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Coronavirus developments at a glance: 11-17 July

This week’s coverage of the Covid-19 pandemic from Research Professional News

Focus: With the Covid-19 vaccine race heating up, governments are jostling to bag a life-saving prize

In the 160-contender race of Covid-19 vaccine candidates, everyone is watching the breakaway group that has entered human trials. And governments around the world are offering eye-catching sums to developers in the hope of capturing some of their glory, and a lifeline for their citizens.


Cancer Research UK has announced plans to slash its annual research expenditure following the “devastating impact” of Covid-19 on its fundraising income.

Struggling universities in England may be forced into mergers under the government’s Covid-19 restructuring scheme. Institutions could also see campuses closed and assets sold to pay for emergency loans.

The independence of government scientific advisers must be preserved, a member of the Scientific Advisory Group for Emergencies has said.

An influential group of MPs has called for tuition fees to be scrapped for some nurses rushed into the fight against Covid-19 and for “much larger” bursaries to be introduced. The universities minister has praised the work of student nurses who have been working in the NHS to fight the coronavirus outbreak but confirmed there are “no plans” to reimburse their tuition fee loans “in any way”.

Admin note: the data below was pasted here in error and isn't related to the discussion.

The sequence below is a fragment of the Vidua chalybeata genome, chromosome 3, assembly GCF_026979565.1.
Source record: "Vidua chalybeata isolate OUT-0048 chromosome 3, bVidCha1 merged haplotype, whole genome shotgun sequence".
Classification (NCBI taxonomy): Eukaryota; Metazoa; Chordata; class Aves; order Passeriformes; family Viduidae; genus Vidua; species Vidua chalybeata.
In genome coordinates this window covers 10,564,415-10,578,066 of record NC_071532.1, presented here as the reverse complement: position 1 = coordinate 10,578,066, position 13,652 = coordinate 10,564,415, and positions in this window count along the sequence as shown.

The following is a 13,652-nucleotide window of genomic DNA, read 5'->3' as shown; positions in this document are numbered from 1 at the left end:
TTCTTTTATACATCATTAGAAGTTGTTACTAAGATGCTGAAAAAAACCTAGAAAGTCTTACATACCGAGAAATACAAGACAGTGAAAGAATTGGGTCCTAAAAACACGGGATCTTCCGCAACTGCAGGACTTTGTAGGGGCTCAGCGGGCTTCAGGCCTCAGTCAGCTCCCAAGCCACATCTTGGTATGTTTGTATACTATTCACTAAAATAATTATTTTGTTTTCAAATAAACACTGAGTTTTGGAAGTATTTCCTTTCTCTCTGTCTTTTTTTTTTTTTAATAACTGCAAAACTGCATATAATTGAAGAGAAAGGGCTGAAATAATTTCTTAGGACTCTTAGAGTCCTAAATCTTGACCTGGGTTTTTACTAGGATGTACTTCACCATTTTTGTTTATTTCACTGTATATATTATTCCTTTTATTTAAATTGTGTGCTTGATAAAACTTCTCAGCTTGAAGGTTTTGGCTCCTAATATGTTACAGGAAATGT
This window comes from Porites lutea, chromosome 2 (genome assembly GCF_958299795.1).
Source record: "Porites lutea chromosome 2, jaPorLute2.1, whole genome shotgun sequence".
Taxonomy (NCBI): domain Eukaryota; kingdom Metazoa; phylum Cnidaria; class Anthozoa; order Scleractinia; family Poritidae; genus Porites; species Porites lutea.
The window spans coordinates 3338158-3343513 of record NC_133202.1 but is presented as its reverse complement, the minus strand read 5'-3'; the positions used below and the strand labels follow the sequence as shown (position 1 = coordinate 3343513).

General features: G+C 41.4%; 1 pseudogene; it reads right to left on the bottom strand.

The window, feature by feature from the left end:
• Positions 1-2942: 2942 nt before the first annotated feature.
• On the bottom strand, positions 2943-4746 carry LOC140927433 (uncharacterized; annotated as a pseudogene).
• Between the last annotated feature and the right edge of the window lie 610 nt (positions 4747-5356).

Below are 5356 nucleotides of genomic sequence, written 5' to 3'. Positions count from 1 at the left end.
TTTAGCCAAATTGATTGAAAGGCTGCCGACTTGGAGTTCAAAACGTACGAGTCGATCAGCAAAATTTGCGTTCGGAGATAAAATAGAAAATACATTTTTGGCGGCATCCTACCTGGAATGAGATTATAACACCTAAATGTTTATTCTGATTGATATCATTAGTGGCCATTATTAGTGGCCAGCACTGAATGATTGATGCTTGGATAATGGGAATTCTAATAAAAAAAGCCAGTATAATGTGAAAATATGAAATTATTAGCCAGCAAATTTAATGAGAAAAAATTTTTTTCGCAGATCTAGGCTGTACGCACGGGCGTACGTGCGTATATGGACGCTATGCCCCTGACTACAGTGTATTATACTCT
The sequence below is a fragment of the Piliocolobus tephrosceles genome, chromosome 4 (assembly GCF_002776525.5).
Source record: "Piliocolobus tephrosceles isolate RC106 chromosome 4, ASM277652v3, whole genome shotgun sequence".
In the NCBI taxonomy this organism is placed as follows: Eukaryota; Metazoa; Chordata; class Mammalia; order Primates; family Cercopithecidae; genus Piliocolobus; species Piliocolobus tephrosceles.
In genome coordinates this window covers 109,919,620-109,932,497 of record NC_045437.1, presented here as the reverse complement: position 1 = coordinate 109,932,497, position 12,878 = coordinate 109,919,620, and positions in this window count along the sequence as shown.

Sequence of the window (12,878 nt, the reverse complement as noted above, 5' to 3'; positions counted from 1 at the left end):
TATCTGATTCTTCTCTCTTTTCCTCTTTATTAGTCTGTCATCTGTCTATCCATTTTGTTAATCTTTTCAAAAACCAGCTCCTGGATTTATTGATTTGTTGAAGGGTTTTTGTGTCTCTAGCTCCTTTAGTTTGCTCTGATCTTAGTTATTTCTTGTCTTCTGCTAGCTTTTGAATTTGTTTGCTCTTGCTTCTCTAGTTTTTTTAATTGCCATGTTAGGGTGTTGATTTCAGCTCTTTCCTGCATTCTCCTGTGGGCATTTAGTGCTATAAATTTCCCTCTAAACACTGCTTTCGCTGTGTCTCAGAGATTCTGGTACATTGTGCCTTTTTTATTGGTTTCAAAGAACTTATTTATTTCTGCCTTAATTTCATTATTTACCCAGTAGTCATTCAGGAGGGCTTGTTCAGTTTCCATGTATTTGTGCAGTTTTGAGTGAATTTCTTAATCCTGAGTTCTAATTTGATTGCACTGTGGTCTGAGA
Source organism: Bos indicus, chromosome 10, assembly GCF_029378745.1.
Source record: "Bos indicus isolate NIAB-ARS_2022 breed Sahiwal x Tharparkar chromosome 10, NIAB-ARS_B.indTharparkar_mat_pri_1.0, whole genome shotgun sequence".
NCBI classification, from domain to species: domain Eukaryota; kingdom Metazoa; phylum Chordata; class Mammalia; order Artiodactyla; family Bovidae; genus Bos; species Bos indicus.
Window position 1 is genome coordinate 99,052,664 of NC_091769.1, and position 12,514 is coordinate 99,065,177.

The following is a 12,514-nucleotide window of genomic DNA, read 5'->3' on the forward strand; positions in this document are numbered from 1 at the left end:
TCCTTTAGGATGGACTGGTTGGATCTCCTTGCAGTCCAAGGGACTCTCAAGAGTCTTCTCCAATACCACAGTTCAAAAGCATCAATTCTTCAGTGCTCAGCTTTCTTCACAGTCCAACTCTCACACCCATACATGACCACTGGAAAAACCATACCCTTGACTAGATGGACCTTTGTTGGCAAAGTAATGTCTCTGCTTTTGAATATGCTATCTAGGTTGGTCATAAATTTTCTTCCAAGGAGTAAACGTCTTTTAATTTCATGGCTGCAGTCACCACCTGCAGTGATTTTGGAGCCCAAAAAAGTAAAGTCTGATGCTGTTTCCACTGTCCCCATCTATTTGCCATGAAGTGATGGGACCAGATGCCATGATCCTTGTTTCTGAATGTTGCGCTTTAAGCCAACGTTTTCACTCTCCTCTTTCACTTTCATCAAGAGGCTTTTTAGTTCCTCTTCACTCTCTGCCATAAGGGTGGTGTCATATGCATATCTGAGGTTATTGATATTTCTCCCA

The European Parliament has called for the EU to do more to protect public health in its member countries in the wake of the Covid-19 pandemic, including by supporting more joint health research.


Almost fifty MEPs and representatives of dozens of European biomedical research organisations have called on the European Commission to establish a dedicated body to coordinate health research on the continent in the wake of Covid-19.

Universities have urged the EU to help them develop equitable programmes that blend on-campus and virtual learning as they prepare for a future shaped in part by the Covid-19 pandemic.

The University of New South Wales in Sydney is to axe 493 full-time jobs over the next two weeks to meet a $370 million budget shortfall caused by the impact of Covid-19 on international student enrolments.

The Covid-19 pandemic has exposed the flaws of corporate university systems that have encouraged an aggressive pursuit of international students and cuts to full-time teaching staff, according to a statement by a group of regional university academics.

More than 150 countries could join a global initiative for equitable access to Covid-19 vaccines, the World Health Organization has announced.

Thousands of postgraduate and PhD grants. Hundreds of research grants. The National Science Week. Research chairs and centres of excellence. These are some of the victims of South Africa’s pandemic budget cuts unveiled in a marathon parliamentary committee session on 15 July.

South Africa’s National Coronavirus Command Council must seek the advice of researchers and scientists so the Covid-19 response does not impede progress on other diseases affecting the country, the national academy has warned.